Chemical spill ruins water supply, sparks state of emergency in West Virginia

Wednesday, January 15, 2014
By Paul Martin

by: Julie Wilson
NaturalNews.com
Wednesday, January 15, 2014

More than 300,000 West Virginia residents in nine different counties as of Saturday are on day three of a do-not-use water order. The order was issued after the chemical 4-methylcyclohexane methanol, a foaming agent used in the coal cleaning process, leaked through a one-inch hole in a water storage tank at the Freedom Industries plant, subsequently contaminating the state’s water supply late last week.

The water supplied by West Virginia American Water Co. was declared dangerous after the licorice-smelling chemical overflowed a containment area, releasing approximately 5,000 gallons onto the land. The spillage seeped into the soil and then quickly made its way into the Elk River. The leak occurred half a mile up the river from the water supplier.

W. Va. Gov. Earl Ray Tomblin declared a state of emergency Thursday for the following counties: Kanawha, Putnam, Boone, Jackson, Lincoln, Roane, Clay and Logan. Residents were told that the water could only be used for flushing toilets and fighting fires. “Please don’t drink, don’t wash with, don’t do anything with the water,” asked the governor.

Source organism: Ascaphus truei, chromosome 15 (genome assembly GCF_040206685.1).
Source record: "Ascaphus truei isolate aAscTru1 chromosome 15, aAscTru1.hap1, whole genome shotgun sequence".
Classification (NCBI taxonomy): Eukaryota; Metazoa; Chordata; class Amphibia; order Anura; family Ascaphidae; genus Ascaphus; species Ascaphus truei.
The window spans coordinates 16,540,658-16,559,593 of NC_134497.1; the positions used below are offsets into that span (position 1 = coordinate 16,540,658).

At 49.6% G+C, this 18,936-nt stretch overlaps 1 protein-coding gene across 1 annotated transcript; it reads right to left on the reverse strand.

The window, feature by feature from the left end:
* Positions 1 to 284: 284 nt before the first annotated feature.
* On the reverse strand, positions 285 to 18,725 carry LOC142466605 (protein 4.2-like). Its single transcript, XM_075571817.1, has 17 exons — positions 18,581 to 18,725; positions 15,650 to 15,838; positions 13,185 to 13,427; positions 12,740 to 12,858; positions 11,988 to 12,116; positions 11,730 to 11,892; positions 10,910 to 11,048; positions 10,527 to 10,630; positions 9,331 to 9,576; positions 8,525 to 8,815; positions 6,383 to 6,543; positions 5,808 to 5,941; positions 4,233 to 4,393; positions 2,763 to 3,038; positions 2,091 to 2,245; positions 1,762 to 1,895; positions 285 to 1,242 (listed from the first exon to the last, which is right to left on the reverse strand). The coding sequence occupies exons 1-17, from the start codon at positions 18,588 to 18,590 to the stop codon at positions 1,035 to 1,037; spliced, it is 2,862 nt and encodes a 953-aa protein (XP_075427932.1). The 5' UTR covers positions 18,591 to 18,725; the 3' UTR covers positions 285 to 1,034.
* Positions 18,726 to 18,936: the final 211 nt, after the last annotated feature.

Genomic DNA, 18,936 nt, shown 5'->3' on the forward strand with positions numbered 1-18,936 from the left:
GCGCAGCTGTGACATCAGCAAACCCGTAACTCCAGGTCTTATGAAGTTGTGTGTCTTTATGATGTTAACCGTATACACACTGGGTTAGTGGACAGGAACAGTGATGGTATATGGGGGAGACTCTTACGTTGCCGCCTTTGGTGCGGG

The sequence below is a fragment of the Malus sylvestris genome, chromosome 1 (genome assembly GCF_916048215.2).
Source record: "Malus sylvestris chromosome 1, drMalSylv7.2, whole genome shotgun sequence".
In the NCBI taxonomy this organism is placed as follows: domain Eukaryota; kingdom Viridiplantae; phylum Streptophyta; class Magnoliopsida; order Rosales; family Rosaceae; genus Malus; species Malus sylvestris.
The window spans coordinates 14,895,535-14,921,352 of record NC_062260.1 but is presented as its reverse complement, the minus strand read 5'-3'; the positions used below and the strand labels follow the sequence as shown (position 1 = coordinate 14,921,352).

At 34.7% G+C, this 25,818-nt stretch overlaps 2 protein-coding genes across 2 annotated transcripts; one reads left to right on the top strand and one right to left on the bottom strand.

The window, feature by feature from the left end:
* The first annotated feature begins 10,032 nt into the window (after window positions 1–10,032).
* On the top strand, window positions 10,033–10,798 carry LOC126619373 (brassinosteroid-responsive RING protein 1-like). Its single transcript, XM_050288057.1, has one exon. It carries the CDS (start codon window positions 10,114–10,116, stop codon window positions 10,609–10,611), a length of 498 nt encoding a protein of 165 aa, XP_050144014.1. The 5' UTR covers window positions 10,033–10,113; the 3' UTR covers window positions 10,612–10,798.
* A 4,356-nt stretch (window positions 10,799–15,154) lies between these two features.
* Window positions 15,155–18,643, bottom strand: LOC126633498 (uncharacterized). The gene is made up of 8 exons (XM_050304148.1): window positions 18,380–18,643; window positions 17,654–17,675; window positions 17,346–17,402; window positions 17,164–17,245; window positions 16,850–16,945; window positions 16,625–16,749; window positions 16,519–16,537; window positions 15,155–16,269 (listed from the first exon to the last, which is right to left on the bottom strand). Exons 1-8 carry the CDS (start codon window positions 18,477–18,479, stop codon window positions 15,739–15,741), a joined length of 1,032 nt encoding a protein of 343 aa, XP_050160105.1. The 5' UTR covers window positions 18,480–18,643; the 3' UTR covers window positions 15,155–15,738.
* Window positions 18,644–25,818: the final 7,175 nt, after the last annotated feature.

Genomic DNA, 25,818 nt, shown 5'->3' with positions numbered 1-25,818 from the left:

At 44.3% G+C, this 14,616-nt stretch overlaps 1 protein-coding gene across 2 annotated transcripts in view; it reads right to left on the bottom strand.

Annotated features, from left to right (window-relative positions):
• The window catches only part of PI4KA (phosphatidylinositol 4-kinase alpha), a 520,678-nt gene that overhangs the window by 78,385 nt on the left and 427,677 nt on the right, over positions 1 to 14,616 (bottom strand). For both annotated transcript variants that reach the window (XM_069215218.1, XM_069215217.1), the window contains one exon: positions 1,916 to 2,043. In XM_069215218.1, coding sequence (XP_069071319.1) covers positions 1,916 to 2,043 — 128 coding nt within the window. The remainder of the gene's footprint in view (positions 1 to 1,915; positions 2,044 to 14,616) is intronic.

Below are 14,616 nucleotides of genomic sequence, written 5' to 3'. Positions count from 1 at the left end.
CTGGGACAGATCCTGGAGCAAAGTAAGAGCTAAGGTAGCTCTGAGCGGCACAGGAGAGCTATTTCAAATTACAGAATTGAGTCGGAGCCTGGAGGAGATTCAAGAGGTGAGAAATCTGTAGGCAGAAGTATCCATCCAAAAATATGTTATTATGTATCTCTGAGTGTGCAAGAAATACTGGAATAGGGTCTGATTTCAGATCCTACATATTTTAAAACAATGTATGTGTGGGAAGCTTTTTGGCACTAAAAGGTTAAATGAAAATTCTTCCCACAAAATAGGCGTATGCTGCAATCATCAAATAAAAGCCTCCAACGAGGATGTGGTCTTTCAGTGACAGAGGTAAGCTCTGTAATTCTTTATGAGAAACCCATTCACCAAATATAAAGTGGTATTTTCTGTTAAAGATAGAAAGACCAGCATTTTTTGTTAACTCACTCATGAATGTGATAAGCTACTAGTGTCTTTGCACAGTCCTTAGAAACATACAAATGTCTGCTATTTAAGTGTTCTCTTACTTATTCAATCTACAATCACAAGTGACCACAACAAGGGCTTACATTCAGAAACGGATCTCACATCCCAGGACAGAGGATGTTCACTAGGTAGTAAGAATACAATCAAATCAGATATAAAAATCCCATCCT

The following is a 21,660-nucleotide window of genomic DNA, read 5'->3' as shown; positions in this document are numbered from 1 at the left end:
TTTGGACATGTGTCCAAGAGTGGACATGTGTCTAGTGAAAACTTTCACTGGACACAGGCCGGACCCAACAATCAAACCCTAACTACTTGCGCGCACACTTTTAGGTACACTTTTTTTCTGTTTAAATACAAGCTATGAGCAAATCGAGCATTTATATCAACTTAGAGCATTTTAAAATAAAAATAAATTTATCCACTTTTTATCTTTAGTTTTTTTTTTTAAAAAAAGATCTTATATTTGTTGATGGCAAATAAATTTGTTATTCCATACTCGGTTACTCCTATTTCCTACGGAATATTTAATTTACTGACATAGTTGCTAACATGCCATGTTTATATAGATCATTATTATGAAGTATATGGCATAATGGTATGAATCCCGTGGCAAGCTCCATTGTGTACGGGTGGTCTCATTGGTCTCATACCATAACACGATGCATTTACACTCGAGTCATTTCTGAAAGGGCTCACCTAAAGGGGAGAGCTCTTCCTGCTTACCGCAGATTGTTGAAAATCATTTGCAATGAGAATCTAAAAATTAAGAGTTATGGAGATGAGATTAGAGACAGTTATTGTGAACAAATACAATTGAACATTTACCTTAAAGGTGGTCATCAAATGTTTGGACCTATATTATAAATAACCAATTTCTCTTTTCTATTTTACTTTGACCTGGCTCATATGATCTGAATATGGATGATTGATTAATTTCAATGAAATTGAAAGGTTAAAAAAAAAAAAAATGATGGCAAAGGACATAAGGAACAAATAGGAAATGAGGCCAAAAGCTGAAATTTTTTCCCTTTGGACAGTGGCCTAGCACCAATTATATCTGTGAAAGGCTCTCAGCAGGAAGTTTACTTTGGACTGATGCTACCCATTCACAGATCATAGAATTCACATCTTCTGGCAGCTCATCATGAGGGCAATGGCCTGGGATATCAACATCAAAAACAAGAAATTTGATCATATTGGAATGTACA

According to the American Association of Poison Control Centers, exposure to the chemical is known to cause nausea, vomiting, dizziness, headaches, diarrhea, rashes and irritated skin. The long-term effects of human exposure are unknown, and even more disturbingly, the center fails to provide detailed treatment for exposure other than washing and flushing affected areas.

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